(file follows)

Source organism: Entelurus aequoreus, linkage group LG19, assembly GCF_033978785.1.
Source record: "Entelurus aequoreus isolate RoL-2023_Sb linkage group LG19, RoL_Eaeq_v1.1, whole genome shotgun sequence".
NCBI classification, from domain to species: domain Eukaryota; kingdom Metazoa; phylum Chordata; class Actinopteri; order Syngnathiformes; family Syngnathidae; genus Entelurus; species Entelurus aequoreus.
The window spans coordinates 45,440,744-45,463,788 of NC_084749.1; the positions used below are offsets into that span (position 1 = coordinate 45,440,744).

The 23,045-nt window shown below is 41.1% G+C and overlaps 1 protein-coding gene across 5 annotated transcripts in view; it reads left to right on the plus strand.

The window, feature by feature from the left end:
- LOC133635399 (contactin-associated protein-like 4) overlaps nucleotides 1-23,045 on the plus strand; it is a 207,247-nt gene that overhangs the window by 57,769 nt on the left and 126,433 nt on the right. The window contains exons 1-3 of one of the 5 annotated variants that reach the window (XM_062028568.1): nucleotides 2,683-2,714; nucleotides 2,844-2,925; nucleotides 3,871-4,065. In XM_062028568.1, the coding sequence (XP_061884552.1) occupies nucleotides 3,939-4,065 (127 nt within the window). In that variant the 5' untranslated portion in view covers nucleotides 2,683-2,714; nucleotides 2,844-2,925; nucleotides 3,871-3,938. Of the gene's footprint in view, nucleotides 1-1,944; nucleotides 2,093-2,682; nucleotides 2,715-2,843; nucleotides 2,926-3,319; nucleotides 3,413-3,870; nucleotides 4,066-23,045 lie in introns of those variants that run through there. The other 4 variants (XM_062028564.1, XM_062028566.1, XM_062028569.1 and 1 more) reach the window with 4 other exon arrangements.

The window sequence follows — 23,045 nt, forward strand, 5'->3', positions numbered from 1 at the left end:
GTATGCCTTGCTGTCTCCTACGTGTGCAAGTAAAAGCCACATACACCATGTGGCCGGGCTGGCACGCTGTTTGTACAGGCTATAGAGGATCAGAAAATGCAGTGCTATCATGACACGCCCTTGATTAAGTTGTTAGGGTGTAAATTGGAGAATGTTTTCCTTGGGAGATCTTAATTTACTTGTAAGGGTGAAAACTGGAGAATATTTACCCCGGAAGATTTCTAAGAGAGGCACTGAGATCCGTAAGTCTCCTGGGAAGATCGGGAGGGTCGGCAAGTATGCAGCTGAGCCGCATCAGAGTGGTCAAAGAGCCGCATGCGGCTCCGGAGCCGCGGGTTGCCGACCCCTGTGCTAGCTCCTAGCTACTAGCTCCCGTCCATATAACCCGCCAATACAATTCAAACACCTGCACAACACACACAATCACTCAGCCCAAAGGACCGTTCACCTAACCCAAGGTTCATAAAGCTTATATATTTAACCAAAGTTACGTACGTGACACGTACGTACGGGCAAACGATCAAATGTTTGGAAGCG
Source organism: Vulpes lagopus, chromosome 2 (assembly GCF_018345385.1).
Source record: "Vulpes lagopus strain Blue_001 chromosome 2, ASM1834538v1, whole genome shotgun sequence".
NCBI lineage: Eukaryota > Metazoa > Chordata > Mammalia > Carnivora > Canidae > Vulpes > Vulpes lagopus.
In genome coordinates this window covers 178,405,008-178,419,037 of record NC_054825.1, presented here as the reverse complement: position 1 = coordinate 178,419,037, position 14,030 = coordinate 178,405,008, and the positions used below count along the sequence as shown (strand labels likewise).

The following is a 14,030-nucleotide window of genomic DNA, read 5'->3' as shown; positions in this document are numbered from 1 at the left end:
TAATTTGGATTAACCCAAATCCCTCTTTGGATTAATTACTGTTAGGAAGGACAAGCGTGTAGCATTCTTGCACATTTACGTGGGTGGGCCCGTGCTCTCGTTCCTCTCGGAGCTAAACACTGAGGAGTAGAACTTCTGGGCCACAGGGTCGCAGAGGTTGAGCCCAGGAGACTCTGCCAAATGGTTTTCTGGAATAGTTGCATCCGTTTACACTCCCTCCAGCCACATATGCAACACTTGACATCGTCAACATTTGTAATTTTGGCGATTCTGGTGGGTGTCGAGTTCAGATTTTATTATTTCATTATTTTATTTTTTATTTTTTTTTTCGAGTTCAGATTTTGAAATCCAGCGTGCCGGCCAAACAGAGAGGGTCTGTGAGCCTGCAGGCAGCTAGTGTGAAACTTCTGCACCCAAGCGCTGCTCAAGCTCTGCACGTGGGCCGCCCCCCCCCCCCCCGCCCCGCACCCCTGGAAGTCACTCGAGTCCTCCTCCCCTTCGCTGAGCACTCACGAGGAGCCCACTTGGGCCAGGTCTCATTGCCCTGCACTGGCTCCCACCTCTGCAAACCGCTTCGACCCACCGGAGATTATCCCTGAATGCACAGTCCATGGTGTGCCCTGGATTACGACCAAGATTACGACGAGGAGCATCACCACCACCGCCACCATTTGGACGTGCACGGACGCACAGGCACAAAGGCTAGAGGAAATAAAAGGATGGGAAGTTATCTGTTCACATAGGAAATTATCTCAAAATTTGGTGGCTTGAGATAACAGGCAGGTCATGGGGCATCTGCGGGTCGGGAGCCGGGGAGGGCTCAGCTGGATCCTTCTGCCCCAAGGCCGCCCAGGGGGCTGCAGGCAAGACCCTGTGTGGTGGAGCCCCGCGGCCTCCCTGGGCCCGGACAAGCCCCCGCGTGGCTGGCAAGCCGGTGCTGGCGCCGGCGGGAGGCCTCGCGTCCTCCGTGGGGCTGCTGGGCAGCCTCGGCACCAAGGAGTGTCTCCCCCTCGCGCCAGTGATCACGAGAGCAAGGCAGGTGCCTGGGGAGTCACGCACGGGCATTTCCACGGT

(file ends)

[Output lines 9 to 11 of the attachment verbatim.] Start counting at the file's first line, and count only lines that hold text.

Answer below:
GTATGCCTTGCTGTCTCCTACGTGTGCAAGTAAAAGCCACATACACCATGTGGCCGGGCTGGCACGCTGTTTGTACAGGCTATAGAGGATCAGAAAATGCAGTGCTATCATGACACGCCCTTGATTAAGTTGTTAGGGTGTAAATTGGAGAATGTTTTCCTTGGGAGATCTTAATTTACTTGTAAGGGTGAAAACTGGAGAATATTTACCCCGGAAGATTTCTAAGAGAGGCACTGAGATCCGTAAGTCTCCTGGGAAGATCGGGAGGGTCGGCAAGTATGCAGCTGAGCCGCATCAGAGTGGTCAAAGAGCCGCATGCGGCTCCGGAGCCGCGGGTTGCCGACCCCTGTGCTAGCTCCTAGCTACTAGCTCCCGTCCATATAACCCGCCAATACAATTCAAACACCTGCACAACACACACAATCACTCAGCCCAAAGGACCGTTCACCTAACCCAAGGTTCATAAAGCTTATATATTTAACCAAAGTTACGTACGTGACACGTACGTACGGGCAAACGATCAAATGTTTGGAAGCG
Source organism: Vulpes lagopus, chromosome 2 (assembly GCF_018345385.1).
Source record: "Vulpes lagopus strain Blue_001 chromosome 2, ASM1834538v1, whole genome shotgun sequence".